Southworth's central character is a war hero, Captain Harkness, a young soldier who was injured in Afghanistan, saving the life of a young private. He returns to England to recoup and some years later, he is sought out by Inspector Abberline, mainly for his reputation, and Harkness is given full licence to seek out the Ripper and exterminate him. William Harkness, turns out to be a regular customer of poor Mary Kelly, whom we know received the most horrific treatment from the Ripper, in her own home. Shocked and horrified by Mary's horrendous death, Harkness agrees to Abberline's  proposal. He wants to get the man who killed her, and was killing all the others.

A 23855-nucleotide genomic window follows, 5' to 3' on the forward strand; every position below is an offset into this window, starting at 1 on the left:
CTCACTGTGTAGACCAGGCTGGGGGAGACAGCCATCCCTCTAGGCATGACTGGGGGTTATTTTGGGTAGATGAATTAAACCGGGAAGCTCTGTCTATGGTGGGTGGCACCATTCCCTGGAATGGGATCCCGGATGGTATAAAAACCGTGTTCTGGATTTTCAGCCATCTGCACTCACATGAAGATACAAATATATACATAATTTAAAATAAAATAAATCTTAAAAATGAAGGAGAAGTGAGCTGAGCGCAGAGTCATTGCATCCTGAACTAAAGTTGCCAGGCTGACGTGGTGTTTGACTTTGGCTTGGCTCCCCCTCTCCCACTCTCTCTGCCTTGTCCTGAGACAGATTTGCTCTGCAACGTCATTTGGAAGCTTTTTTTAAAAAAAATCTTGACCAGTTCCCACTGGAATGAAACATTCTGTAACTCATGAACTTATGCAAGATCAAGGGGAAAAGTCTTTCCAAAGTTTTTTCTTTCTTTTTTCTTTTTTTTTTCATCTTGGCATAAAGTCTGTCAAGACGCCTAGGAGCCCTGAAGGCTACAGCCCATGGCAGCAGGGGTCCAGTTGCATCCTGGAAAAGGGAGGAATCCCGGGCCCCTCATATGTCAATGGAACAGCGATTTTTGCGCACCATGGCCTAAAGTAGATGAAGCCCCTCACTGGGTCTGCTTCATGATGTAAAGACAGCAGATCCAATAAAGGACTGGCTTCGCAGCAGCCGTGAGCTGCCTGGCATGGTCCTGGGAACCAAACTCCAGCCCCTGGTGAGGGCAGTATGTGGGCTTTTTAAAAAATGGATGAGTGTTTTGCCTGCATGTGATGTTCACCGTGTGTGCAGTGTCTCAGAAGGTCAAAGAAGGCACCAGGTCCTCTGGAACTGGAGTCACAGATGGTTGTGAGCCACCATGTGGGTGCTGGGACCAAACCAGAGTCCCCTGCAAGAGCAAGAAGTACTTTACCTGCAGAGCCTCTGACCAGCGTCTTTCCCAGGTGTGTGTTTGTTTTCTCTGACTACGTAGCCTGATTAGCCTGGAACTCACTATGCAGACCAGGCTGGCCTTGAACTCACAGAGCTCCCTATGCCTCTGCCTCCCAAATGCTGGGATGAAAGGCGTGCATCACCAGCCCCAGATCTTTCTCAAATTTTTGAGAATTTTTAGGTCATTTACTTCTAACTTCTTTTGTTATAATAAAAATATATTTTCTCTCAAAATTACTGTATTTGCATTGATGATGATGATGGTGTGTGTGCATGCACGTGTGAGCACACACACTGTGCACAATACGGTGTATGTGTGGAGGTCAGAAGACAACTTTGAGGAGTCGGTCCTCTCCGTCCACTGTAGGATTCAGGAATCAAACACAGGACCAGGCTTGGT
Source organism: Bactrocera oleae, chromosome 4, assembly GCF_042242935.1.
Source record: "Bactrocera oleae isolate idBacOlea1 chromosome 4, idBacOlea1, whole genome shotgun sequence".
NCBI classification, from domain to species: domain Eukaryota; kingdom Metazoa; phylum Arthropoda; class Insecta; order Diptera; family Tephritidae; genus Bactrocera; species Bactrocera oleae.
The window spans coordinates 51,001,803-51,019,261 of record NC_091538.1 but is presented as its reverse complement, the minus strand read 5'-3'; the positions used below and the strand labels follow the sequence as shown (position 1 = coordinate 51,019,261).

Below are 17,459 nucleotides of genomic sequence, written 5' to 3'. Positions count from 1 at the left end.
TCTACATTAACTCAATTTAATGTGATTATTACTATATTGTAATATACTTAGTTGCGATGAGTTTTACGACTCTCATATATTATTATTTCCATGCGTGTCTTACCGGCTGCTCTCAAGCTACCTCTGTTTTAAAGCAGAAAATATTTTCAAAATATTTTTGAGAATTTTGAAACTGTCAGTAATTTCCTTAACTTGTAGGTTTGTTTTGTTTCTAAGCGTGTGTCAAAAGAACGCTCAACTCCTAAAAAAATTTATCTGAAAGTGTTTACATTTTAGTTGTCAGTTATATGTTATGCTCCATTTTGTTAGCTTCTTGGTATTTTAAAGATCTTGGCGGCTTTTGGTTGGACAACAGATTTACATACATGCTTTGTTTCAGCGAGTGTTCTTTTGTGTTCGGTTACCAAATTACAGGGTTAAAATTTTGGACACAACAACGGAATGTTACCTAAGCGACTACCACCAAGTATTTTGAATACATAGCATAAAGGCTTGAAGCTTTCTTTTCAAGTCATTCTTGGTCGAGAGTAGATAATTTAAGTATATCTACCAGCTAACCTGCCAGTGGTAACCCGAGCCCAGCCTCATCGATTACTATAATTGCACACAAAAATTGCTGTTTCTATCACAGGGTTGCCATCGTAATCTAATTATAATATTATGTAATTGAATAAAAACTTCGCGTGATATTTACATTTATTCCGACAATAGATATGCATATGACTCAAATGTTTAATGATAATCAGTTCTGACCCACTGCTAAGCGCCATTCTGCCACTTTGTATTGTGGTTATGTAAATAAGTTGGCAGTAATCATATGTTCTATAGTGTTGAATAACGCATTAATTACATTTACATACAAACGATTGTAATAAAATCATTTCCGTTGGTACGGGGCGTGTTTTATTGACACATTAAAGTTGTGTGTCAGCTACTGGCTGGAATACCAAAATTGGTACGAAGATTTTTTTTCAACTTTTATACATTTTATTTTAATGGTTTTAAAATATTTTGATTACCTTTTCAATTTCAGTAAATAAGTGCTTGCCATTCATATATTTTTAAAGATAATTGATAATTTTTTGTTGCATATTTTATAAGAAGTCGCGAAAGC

Harkness is a brooding hero. He has seen and experienced terrible things as a soldier, which makes him a good candidate for the man to lead the task force against the Ripper, and if there are more in league with the Ripper, his gang. Southworth's hero is a deep character, with a dark side as most broody heroes have, and he soon forms his own force, with men from both the police force and his past as a soldier. We get to know the characters and we are interested in them. One gets the feeling that we will get to know more about them in the second and third books.